“It’s stating the obvious that the ports have to do more quickly,” said Adrian Martinez, an attorney for Earthjustice.

Tough standards need to be in place, he said, and the port can’t just shoot for goals 30 years down the line.

“We have to get a lot more pollution reductions to make it safe to breathe,” Martinez said. “Until we see a plan that commits to an enforceable path to make that happen, there is going to be that tension between environmentalists, the community and the port.”

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Over more than a decade, taxpayers have forked out millions of dollars to pay for environmentally friendly equipment to help improve the air quality around the nation’s busiest ports.

Many of the exhaust-spewing vehicles chugging into coastal cargo hubs at Los Angeles and Long Beach have disappeared, replaced with cleaner-burning alternatives. Pollutant levels have plummeted. And visits to the hospital for asthma have declined.

Feb 14, 2017

Port officials weigh options to clean the air: Natural gas or electric?

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Energy companies are fighting part of a proposed clean air plan for the ports of Long Beach and Los Angeles that would demand zero-tolerance for truck emissions by 2035.

Proponents of natural gas and other fuels that are cleaner than diesel argued at a Long Beach Harbor Commission meeting Monday night they can accomplish near zero-emission using energy that is already available, getting the port closer to its goal quicker.

But environmentalists want no trace of harmful exhaust being emitted into the air and prefer electric-powered vehicles that do not produce emissions.

The debate over tailpipe truck emissions is at the center of a decade-old clean air plan that the two ports are updating. On Monday, more than a dozen natural gas advocates, environmentalists and community groups showed up to stake out their position.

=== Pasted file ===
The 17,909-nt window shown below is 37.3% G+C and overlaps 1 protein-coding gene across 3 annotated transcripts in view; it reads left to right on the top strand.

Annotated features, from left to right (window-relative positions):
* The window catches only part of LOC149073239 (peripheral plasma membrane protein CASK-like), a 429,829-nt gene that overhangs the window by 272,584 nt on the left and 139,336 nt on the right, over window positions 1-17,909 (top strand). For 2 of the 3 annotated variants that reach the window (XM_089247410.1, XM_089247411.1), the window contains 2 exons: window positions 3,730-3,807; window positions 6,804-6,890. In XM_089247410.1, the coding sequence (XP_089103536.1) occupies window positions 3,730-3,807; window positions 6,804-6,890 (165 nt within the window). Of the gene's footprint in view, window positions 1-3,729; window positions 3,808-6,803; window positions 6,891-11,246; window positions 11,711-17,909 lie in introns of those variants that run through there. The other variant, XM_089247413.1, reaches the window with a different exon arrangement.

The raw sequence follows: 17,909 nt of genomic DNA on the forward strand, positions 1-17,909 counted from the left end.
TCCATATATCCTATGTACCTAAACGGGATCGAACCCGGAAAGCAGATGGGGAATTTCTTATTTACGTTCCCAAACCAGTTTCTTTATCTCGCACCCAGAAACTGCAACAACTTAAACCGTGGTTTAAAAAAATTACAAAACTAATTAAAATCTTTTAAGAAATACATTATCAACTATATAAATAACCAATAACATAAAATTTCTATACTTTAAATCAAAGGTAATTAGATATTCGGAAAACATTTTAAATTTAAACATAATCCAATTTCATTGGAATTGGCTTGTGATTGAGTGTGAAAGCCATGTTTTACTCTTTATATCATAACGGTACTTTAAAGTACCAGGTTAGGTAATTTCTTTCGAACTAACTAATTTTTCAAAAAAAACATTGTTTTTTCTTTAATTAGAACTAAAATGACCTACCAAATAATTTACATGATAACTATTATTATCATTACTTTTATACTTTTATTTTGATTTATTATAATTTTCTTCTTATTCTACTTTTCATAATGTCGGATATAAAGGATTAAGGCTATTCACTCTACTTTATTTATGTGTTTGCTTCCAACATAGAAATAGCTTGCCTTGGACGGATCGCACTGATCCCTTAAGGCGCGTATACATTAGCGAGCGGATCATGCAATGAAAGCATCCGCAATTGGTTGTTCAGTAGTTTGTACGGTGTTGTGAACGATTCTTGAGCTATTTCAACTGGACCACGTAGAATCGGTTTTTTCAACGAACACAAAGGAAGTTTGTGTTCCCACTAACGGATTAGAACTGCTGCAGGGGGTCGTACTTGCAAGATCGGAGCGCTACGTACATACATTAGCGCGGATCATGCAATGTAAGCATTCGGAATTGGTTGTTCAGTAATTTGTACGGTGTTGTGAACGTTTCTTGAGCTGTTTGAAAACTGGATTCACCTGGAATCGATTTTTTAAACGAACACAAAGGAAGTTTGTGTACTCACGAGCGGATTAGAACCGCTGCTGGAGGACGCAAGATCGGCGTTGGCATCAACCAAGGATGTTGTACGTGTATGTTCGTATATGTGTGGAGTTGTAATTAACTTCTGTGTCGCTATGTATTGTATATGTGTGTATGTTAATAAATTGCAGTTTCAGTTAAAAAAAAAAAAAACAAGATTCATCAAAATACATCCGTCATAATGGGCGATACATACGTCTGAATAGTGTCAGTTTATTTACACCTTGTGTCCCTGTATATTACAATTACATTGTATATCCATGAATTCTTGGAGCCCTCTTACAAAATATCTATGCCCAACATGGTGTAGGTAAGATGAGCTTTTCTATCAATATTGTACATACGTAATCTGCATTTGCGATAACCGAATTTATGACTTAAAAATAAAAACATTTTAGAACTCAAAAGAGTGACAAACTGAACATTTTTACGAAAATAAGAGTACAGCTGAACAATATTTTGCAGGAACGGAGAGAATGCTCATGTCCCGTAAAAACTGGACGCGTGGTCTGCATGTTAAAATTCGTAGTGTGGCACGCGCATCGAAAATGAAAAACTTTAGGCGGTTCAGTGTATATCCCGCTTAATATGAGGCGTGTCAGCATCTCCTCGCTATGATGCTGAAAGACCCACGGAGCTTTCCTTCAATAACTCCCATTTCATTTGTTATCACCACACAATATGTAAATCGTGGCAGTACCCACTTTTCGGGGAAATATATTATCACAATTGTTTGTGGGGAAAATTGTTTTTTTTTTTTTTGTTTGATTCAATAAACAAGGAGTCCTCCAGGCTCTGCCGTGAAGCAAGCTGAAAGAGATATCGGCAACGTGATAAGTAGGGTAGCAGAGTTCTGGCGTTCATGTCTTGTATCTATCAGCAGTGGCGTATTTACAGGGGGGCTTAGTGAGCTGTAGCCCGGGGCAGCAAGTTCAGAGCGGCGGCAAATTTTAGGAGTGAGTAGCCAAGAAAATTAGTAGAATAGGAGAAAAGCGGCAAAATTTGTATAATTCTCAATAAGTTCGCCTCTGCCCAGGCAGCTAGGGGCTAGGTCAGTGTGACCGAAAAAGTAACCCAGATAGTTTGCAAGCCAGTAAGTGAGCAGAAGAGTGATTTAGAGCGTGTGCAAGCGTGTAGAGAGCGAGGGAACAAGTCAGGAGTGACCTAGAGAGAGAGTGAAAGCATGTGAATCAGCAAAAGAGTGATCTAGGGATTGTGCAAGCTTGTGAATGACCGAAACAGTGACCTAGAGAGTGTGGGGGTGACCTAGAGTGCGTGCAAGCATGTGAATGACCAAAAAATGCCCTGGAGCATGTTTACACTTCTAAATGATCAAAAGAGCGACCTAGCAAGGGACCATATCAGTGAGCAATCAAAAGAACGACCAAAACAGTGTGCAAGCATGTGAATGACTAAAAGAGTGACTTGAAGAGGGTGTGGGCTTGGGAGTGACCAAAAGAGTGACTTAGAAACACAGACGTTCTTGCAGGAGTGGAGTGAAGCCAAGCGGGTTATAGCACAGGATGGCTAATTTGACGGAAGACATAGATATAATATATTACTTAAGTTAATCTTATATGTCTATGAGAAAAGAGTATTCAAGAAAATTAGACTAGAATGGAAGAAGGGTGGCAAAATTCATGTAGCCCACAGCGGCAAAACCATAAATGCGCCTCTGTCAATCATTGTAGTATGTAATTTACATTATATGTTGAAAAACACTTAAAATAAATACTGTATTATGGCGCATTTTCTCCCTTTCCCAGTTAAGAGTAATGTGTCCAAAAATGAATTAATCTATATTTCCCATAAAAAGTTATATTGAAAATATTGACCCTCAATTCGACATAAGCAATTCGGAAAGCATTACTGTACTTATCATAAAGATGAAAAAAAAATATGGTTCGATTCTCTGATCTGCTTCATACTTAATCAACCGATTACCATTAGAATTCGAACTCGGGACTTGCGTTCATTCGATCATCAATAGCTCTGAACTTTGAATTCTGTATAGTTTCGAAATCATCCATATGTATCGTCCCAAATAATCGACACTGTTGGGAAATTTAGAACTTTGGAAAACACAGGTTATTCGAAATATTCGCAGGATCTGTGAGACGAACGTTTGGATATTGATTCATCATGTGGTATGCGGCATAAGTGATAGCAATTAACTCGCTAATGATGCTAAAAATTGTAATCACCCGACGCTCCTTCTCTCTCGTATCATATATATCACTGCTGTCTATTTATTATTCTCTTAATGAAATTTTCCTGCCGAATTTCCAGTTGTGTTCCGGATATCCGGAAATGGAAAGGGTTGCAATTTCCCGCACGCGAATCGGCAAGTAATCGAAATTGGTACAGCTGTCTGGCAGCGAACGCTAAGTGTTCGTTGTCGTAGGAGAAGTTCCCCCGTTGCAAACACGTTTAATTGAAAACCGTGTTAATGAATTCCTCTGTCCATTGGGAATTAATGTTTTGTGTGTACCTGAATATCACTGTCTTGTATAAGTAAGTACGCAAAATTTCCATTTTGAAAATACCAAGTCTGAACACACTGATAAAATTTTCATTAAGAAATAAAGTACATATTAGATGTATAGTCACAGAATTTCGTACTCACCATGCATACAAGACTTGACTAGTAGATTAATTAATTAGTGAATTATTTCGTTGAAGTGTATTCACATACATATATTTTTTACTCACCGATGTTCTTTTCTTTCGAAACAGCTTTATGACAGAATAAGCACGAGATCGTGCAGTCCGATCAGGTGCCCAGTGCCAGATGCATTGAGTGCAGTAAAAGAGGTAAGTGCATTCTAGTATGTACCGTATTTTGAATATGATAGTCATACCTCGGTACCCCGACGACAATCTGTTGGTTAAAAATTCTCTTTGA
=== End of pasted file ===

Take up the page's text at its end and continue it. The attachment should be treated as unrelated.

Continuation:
Heather Tomley, director of environmental planning for the Port of Long Beach, told the commission the two ports have been weighing industry concerns with the environmental aspirations, and she expects to release a revised plan in May that will include a cost benefit analysis of various options.

“We have to focus immediately on proven cost effective technologies,” said Rich Dines, a harbor commissioner who is also a dockworker at the ports. “(Natural gas) seems to be cost effective, although I understand the long-term goal is zero emission.

“There’s a way we can all work together to achieve our goals, and that’s to protect the health of the community,” he said.

The argument environmentalists make for electric trucks doesn’t consider how electricity is produced, said Greg Roche, vice president of sustainable trucking at the fuel company Clean Energy.

“There is a lot of (electric) power generation from natural gas and coal,” he said. “When you look at the total emissions of a renewable natural gas and an electric battery truck, they are about the same.”

With 570 fueling stations – including one at the Port of Long Beach – Clean Energy is the largest provider of natural gas transportation fuel in the U.S. and North America and would benefit from expanded use at the port. The fuel consists of methane gas that is captured from landfills and dairy and sewage plants. This form of energy fuels about 700 port trucks.

Leaders have been struggling to balance their goals with the multibillion cost of implementing zero-emission technology.

Natural gas has been pitched by the industry as an alternative. Roche said recent studies from UC Riverside show the fuel produces about 0.002 percent of smog-forming nitrogen oxide.

But Jesse Marquez, executive director of Coalition for a Safe Environment, advocates electric-powered vehicles, saying they don’t release nitrogen oxide that can ultimately be harmful to the community.

“We don’t need to be investing any further in natural gas,” he said.

Truck operators, meanwhile, have argued electric vehicles cost three times the amount of the dirtier diesel-powered big rigs.

Online Edition

Energy companies are fighting part of a proposed clean air plan for the ports of Long Beach and Los Angeles that would demand zero-tolerance for truck emissions by 2035.

Proponents of natural gas and other fuels that are cleaner than diesel argued at a Long Beach Harbor Commission meeting Monday night they can accomplish near zero-emission using energy that is already available, getting the port closer to its goal quicker.